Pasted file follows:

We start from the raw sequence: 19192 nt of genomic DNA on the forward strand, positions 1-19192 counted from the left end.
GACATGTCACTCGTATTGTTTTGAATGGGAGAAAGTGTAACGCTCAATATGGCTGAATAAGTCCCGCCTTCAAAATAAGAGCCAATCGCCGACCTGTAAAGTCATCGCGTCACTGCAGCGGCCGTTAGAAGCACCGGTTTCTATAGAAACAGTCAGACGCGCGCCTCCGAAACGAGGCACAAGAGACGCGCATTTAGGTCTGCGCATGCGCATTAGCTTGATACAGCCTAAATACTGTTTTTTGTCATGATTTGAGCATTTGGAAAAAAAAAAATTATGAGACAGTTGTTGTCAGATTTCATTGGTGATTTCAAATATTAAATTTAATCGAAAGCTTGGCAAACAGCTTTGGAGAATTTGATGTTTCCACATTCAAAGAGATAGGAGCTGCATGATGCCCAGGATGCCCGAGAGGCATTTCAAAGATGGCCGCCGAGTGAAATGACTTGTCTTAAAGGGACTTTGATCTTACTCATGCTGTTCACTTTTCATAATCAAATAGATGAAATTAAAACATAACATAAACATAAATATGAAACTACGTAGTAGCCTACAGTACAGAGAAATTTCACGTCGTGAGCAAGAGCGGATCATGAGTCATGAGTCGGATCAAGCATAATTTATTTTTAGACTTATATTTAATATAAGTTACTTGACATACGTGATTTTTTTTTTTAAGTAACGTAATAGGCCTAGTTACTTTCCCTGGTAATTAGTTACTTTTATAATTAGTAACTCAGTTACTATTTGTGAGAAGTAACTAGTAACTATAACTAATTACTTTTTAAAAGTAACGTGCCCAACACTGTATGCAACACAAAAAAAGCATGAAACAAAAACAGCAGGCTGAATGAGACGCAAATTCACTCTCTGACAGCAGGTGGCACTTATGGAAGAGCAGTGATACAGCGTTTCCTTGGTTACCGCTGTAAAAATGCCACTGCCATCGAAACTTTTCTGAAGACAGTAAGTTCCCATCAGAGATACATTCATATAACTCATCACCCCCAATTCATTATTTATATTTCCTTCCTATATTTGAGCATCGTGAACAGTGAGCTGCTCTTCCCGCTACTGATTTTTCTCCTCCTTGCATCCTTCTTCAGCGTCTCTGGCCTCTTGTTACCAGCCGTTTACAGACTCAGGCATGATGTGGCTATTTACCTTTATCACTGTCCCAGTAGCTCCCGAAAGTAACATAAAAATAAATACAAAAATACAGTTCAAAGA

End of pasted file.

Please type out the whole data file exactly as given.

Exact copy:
We start from the raw sequence: 19192 nt of genomic DNA on the forward strand, positions 1-19192 counted from the left end.
GACATGTCACTCGTATTGTTTTGAATGGGAGAAAGTGTAACGCTCAATATGGCTGAATAAGTCCCGCCTTCAAAATAAGAGCCAATCGCCGACCTGTAAAGTCATCGCGTCACTGCAGCGGCCGTTAGAAGCACCGGTTTCTATAGAAACAGTCAGACGCGCGCCTCCGAAACGAGGCACAAGAGACGCGCATTTAGGTCTGCGCATGCGCATTAGCTTGATACAGCCTAAATACTGTTTTTTGTCATGATTTGAGCATTTGGAAAAAAAAAAATTATGAGACAGTTGTTGTCAGATTTCATTGGTGATTTCAAATATTAAATTTAATCGAAAGCTTGGCAAACAGCTTTGGAGAATTTGATGTTTCCACATTCAAAGAGATAGGAGCTGCATGATGCCCAGGATGCCCGAGAGGCATTTCAAAGATGGCCGCCGAGTGAAATGACTTGTCTTAAAGGGACTTTGATCTTACTCATGCTGTTCACTTTTCATAATCAAATAGATGAAATTAAAACATAACATAAACATAAATATGAAACTACGTAGTAGCCTACAGTACAGAGAAATTTCACGTCGTGAGCAAGAGCGGATCATGAGTCATGAGTCGGATCAAGCATAATTTATTTTTAGACTTATATTTAATATAAGTTACTTGACATACGTGATTTTTTTTTTTAAGTAACGTAATAGGCCTAGTTACTTTCCCTGGTAATTAGTTACTTTTATAATTAGTAACTCAGTTACTATTTGTGAGAAGTAACTAGTAACTATAACTAATTACTTTTTAAAAGTAACGTGCCCAACACTGTATGCAACACAAAAAAAGCATGAAACAAAAACAGCAGGCTGAATGAGACGCAAATTCACTCTCTGACAGCAGGTGGCACTTATGGAAGAGCAGTGATACAGCGTTTCCTTGGTTACCGCTGTAAAAATGCCACTGCCATCGAAACTTTTCTGAAGACAGTAAGTTCCCATCAGAGATACATTCATATAACTCATCACCCCCAATTCATTATTTATATTTCCTTCCTATATTTGAGCATCGTGAACAGTGAGCTGCTCTTCCCGCTACTGATTTTTCTCCTCCTTGCATCCTTCTTCAGCGTCTCTGGCCTCTTGTTACCAGCCGTTTACAGACTCAGGCATGATGTGGCTATTTACCTTTATCACTGTCCCAGTAGCTCCCGAAAGTAACATAAAAATAAATACAAAAATACAGTTCAAAGA